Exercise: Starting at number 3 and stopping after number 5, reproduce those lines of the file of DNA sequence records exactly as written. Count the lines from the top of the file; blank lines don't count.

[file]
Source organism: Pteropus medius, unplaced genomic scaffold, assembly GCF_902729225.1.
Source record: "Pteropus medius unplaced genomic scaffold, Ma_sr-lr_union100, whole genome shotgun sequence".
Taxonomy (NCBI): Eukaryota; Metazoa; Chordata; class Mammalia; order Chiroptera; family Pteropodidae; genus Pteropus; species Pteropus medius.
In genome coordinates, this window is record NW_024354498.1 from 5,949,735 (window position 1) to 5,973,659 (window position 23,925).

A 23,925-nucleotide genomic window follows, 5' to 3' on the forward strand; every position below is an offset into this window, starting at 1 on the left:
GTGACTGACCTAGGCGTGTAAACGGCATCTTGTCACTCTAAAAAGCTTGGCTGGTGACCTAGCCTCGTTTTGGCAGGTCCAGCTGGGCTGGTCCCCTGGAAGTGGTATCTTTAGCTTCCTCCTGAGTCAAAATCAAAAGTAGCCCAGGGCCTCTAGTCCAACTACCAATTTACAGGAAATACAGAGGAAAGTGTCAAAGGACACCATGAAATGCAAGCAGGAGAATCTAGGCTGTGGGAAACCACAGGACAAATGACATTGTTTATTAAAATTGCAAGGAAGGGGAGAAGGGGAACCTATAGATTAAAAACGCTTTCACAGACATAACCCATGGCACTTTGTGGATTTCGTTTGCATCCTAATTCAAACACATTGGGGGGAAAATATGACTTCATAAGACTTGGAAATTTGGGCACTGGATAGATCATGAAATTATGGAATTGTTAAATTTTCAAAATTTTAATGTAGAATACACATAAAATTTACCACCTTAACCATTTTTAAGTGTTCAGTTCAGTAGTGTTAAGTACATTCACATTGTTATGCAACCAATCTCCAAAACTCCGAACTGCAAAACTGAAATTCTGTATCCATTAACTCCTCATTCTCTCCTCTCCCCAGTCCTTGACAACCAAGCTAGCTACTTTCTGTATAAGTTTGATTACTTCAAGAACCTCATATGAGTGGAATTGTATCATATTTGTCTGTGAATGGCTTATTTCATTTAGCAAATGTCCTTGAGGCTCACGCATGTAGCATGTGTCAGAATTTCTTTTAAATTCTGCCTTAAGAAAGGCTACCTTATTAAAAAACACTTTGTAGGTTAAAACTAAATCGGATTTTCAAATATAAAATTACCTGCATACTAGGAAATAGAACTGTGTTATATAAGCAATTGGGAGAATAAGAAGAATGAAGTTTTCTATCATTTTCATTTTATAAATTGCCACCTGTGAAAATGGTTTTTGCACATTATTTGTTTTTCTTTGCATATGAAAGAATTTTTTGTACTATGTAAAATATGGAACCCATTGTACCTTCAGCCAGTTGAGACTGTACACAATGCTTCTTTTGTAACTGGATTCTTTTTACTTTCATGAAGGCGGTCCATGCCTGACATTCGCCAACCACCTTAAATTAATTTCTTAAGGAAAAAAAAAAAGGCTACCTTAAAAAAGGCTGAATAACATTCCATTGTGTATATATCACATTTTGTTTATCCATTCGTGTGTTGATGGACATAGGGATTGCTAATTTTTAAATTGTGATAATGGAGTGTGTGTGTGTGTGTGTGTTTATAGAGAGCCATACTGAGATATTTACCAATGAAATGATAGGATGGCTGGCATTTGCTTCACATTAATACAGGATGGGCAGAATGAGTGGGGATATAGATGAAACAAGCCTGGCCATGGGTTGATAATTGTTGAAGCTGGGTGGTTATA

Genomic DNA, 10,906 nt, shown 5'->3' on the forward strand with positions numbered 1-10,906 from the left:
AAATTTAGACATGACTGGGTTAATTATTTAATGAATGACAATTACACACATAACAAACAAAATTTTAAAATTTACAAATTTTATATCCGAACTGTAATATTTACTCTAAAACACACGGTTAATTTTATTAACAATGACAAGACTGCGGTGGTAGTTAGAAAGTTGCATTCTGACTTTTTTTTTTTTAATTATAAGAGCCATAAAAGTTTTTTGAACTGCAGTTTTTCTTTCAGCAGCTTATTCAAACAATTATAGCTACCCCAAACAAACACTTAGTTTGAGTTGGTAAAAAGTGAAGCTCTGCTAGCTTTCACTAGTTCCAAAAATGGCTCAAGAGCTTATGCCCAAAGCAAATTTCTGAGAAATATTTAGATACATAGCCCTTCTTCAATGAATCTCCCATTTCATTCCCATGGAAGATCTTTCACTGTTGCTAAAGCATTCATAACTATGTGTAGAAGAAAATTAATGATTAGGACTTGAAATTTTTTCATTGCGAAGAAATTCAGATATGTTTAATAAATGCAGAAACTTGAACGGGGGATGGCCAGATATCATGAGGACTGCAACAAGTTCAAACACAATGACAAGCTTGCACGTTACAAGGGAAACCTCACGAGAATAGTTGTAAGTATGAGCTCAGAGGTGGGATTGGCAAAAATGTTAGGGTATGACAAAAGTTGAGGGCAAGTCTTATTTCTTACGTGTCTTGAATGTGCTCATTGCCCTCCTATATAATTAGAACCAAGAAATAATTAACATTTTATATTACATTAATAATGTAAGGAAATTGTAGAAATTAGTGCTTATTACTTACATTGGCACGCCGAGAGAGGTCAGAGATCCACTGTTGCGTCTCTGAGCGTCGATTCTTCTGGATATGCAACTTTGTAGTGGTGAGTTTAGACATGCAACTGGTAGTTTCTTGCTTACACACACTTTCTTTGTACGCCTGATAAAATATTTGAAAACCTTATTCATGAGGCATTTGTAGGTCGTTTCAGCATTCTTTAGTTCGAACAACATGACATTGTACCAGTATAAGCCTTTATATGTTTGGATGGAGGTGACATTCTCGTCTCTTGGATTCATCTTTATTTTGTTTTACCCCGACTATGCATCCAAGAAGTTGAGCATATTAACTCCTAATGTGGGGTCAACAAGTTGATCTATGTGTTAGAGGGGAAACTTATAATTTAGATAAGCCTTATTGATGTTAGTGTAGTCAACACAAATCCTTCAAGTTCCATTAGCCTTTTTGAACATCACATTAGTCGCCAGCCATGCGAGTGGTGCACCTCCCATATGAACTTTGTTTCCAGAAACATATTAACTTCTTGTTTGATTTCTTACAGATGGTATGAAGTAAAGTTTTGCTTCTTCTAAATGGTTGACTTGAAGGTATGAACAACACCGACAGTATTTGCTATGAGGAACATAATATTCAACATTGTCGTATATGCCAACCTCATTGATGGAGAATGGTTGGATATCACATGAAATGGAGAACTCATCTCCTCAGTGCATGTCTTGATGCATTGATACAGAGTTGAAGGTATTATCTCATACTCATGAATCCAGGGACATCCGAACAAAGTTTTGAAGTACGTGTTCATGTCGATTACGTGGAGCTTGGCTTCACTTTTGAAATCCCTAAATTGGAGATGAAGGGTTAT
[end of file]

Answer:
Taxonomy (NCBI): Eukaryota; Metazoa; Chordata; class Mammalia; order Chiroptera; family Pteropodidae; genus Pteropus; species Pteropus medius.
In genome coordinates, this window is record NW_024354498.1 from 5,949,735 (window position 1) to 5,973,659 (window position 23,925).

A 23,925-nucleotide genomic window follows, 5' to 3' on the forward strand; every position below is an offset into this window, starting at 1 on the left: